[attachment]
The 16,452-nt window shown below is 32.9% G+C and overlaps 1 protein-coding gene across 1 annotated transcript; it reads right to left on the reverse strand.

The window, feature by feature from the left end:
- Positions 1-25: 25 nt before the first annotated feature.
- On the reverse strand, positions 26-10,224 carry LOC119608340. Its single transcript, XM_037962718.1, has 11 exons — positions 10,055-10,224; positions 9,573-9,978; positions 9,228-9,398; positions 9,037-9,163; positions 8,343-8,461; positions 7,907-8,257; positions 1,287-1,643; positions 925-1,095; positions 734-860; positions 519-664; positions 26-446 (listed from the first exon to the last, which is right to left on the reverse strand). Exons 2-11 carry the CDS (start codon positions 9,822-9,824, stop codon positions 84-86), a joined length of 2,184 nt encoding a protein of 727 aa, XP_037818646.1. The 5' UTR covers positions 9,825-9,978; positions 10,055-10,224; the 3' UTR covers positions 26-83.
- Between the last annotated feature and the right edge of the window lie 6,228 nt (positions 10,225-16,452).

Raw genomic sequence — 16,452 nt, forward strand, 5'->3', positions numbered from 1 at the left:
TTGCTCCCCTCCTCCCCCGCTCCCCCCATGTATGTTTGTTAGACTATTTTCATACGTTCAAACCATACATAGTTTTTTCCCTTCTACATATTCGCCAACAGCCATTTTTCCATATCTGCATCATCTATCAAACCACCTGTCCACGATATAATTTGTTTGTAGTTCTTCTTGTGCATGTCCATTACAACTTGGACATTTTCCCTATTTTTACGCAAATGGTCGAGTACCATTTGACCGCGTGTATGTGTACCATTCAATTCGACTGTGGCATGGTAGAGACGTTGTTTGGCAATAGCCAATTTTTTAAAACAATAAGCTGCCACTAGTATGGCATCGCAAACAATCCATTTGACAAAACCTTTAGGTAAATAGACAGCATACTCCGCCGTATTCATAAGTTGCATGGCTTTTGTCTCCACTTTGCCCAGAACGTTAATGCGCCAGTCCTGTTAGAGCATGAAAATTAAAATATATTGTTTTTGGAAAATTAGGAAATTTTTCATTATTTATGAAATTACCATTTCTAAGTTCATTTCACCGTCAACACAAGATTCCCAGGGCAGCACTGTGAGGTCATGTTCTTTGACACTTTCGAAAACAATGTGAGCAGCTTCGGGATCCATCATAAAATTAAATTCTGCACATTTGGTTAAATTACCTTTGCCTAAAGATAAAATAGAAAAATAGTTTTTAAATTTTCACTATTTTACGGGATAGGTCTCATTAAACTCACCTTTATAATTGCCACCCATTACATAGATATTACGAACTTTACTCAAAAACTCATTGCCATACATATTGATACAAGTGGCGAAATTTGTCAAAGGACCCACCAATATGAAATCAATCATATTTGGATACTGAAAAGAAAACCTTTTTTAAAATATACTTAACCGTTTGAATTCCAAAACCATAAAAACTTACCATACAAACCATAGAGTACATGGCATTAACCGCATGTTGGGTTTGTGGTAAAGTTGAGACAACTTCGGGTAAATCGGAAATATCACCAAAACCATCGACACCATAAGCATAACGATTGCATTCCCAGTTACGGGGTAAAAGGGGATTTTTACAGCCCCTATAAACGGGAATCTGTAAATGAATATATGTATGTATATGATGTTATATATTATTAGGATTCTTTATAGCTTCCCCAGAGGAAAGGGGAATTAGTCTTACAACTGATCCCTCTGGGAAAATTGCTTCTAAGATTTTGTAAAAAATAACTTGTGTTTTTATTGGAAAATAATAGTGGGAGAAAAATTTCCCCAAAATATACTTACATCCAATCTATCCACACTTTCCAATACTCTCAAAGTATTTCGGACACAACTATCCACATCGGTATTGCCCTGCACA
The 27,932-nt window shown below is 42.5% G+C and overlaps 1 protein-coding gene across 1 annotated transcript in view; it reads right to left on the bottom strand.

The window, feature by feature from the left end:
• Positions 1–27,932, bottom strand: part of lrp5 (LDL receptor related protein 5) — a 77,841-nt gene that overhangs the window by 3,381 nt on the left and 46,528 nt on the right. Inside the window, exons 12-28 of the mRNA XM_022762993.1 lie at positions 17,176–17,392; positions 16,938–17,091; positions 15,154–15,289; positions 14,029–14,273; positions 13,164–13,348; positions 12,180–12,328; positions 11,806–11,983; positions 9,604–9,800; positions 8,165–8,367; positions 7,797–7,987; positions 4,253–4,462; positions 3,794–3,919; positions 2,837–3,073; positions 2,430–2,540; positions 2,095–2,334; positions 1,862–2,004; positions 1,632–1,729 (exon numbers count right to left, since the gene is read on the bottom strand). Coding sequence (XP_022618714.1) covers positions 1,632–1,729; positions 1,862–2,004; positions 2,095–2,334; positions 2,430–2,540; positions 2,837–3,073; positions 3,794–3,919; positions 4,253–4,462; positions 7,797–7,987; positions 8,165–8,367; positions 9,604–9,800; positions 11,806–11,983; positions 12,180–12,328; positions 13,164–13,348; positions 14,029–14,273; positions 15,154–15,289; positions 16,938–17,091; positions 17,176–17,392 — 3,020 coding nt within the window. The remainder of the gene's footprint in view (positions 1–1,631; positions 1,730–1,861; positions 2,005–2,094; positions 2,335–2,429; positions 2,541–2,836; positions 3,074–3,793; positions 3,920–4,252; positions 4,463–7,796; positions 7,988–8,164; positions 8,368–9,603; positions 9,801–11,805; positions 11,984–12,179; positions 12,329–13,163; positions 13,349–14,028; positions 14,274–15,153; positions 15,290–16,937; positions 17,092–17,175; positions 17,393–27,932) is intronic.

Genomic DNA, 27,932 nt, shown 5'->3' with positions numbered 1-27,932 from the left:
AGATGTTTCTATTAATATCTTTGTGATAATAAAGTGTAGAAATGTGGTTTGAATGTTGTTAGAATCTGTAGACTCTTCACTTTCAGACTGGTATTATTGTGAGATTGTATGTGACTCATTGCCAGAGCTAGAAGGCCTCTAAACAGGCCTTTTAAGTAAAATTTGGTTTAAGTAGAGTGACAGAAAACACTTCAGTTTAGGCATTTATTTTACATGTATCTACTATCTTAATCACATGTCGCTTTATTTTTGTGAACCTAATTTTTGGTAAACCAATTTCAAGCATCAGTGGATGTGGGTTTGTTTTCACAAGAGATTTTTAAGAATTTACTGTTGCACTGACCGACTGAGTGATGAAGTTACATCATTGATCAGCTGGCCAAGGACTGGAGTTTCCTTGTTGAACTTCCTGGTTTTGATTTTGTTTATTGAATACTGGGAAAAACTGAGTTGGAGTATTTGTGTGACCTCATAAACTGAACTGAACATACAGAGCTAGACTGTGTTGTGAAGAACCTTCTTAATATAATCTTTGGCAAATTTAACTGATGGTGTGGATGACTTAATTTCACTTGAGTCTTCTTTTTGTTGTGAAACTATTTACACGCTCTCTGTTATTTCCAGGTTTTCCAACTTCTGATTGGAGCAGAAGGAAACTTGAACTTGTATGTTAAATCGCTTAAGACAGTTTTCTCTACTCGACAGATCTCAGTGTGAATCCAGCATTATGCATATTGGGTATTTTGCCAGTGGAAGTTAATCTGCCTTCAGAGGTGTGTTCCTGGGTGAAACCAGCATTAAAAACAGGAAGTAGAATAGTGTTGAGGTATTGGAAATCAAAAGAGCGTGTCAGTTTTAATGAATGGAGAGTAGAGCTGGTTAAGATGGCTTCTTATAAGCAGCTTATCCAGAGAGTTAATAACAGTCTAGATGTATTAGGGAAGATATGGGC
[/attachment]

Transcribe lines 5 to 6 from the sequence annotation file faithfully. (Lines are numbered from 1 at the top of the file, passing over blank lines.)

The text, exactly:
- Between the last annotated feature and the right edge of the window lie 6,228 nt (positions 10,225-16,452).

Raw genomic sequence — 16,452 nt, forward strand, 5'->3', positions numbered from 1 at the left: